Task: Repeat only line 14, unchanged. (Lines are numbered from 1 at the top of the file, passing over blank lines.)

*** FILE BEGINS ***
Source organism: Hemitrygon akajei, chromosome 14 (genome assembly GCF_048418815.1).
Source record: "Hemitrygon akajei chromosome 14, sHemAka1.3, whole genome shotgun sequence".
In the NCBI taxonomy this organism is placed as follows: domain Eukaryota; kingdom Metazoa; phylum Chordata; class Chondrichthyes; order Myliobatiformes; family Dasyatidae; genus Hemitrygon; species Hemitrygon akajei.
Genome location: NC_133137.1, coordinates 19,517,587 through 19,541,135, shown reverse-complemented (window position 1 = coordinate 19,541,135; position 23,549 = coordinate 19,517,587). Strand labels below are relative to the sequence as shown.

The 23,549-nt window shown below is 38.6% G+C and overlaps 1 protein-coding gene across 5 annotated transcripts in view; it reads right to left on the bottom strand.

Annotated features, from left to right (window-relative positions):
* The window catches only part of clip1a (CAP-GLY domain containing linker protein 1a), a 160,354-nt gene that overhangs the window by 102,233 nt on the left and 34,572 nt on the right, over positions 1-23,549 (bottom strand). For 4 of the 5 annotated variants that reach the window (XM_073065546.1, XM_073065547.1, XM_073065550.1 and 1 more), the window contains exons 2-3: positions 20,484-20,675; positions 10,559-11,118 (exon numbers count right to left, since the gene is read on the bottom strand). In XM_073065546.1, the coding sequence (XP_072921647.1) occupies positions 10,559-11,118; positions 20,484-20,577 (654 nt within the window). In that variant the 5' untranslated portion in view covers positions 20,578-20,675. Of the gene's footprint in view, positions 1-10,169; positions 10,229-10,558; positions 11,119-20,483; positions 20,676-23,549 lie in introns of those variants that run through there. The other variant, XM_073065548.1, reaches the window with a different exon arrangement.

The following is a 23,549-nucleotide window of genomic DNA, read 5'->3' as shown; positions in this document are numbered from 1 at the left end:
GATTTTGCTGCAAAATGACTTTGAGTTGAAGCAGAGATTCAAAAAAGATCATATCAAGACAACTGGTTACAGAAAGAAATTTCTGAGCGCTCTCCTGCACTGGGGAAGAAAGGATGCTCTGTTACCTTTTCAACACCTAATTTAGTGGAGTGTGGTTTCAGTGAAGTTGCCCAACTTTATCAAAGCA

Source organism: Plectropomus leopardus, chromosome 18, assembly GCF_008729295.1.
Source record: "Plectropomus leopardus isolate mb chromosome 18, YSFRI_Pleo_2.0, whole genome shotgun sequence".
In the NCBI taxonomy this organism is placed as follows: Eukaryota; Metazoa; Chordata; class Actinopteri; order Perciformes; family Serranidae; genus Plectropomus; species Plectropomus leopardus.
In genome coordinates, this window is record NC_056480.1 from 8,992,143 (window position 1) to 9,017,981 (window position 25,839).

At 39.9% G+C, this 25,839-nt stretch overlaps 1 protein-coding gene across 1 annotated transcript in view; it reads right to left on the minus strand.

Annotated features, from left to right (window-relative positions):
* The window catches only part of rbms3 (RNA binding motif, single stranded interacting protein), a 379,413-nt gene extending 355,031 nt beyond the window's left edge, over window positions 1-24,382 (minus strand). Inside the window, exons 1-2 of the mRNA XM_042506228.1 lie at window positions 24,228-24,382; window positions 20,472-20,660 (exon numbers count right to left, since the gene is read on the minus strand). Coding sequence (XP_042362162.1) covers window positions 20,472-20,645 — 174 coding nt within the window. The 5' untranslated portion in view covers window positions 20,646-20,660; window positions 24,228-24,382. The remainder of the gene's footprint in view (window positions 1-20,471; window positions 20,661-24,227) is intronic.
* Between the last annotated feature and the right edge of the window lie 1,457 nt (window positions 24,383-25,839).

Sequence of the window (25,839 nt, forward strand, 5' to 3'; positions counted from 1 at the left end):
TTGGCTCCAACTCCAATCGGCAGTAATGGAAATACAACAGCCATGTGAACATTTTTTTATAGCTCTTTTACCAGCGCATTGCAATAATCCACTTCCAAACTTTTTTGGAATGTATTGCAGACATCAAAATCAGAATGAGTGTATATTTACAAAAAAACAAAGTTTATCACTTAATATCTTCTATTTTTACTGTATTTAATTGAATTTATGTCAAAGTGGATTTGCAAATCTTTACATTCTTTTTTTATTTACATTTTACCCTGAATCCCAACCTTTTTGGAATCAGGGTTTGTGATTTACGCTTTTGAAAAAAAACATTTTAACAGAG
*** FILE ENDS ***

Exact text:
At 39.9% G+C, this 25,839-nt stretch overlaps 1 protein-coding gene across 1 annotated transcript in view; it reads right to left on the minus strand.